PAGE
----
The second component that could be targeted as a mitigation approach is the microibally produced poly-liposaccharide. Efforts to extract and better characterize this substance are underway; however, at this time not enough is known about material, or the microbe that produces it, to target this specific aspect of foaming.

How does all of this explain when you have two barns that are treated the same; same pigs, same diets, they are as similar as they can be, but one foams and one doesn’t? It’s all about the microbial community that develops in the manure. Certainly the dietary ingredients can influence microbial community, but other factors seem to make as much of a difference. This was true both in the field and with the feeding trials that were conducted; however, based on the feeding trials it was clear that certain properties did influence the microbial community that developed. In particular, our study showed that manure carbon contents (microbial food) led to differences in microbial. Our evidence suggests that in the field higher fiber diets, especially from DDGS, tended to lead to foaming communities for to crusting.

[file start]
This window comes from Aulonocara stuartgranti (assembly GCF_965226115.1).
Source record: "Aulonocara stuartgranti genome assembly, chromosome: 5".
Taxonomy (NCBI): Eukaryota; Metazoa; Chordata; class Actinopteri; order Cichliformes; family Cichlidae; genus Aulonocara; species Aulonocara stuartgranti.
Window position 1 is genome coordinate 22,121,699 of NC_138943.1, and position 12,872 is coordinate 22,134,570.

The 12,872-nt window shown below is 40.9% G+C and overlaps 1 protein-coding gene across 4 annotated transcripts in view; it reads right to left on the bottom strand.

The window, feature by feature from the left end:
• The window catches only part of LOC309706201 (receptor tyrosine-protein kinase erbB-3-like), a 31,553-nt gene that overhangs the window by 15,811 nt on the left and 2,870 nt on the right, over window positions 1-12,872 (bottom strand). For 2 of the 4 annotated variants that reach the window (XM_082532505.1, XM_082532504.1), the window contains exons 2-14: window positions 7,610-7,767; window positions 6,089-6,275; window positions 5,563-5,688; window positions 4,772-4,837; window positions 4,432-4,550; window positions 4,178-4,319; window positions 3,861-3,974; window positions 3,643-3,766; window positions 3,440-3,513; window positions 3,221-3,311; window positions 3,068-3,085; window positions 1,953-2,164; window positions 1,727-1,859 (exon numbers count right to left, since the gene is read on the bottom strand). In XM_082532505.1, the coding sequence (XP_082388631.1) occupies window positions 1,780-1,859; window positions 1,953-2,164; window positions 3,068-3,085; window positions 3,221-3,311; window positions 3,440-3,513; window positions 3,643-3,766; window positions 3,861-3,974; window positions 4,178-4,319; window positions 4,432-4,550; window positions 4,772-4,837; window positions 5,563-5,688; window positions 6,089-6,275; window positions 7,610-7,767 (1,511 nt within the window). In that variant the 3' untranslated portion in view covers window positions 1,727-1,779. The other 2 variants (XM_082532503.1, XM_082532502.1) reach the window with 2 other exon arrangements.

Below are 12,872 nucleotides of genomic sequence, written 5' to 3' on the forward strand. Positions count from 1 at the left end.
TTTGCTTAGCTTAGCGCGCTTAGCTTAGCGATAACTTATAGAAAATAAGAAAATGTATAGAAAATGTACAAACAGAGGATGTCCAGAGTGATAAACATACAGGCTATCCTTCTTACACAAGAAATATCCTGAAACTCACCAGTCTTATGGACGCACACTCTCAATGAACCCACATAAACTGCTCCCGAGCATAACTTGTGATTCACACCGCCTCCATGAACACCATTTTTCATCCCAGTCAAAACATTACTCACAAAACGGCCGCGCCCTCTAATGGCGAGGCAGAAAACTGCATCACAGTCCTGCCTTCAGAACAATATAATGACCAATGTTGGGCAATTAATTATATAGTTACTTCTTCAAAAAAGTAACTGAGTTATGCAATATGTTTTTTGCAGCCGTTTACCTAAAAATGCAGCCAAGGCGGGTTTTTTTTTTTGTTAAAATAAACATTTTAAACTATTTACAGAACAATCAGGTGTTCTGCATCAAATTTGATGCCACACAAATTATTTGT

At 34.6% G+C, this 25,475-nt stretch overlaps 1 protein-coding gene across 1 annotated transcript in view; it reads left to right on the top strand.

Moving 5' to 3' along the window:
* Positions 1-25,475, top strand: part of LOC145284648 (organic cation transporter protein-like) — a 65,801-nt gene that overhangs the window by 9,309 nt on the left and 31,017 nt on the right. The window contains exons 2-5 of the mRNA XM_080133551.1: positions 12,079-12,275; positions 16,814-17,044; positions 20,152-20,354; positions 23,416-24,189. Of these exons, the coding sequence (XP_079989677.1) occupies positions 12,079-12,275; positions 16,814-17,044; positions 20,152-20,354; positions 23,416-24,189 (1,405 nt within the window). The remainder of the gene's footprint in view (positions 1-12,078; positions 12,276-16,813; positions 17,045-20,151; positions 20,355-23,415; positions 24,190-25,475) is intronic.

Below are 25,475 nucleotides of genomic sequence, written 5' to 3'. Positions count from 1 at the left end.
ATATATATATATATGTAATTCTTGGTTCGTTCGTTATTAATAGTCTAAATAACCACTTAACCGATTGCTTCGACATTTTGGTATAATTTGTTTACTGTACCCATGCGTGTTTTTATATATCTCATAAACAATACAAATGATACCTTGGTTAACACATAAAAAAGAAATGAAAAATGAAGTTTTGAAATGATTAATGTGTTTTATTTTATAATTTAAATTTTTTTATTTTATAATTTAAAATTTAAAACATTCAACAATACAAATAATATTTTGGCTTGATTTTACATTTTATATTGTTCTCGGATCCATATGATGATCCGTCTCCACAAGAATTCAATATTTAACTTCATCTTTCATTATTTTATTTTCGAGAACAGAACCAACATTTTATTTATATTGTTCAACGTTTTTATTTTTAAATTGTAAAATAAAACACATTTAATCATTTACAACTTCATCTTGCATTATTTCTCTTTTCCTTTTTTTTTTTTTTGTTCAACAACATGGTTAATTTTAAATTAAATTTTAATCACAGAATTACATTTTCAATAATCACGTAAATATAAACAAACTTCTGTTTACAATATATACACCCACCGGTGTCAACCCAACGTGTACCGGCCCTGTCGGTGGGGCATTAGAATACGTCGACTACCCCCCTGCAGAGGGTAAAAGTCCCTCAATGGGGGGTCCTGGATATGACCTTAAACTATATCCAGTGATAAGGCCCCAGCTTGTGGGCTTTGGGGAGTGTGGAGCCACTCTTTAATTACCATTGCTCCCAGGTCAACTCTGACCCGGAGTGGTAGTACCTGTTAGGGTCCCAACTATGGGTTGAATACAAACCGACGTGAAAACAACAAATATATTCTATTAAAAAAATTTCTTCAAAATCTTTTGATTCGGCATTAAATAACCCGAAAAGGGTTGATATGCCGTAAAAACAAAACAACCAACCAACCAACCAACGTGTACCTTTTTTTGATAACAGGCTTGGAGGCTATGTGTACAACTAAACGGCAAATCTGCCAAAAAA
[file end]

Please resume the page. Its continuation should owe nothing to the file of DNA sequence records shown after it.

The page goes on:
In the case of non-foaming manures, the microbial community tended to be focused on lactobacillus and VFA processing. Within these barns the manures showed an accumulation of volatile fatty acids, which lead to slightly lower surface tension in the manure, and lower methane production rates. Foaming manures exhibited microbial communities that were slightly correlated to higher added oil in the diets and exhibited increased presence of ruminococcaceae, ruminococus, and bateroidales and had a higher portion of the microbial community from unclassified methanogens, which seemed to be correlated to the higher methane production rates.

In terms of mitigation we are currently working to better correlate why these microbes become more prevalent as well as methods to alter and modify the microbial community. In particular, we initiated a study to evaluate if increasing lactobacillus in the manure can alter the amount of volatile fatty acids in the manure and upset the unclassified methanogens in the manure to alleviate foaming.

Leon’s Safety Message:
September 15th, 2014…. This past year Leon Sheets shared the story, his story, of a fire/explosion at his swine barn. His important message reminds us all the importance of safety. “Farmers need to be careful whether they are pumping, power washing, or doing maintenance, when it comes to these accidents, we want no more, nobody else.” Take the time to hear Leon’s message.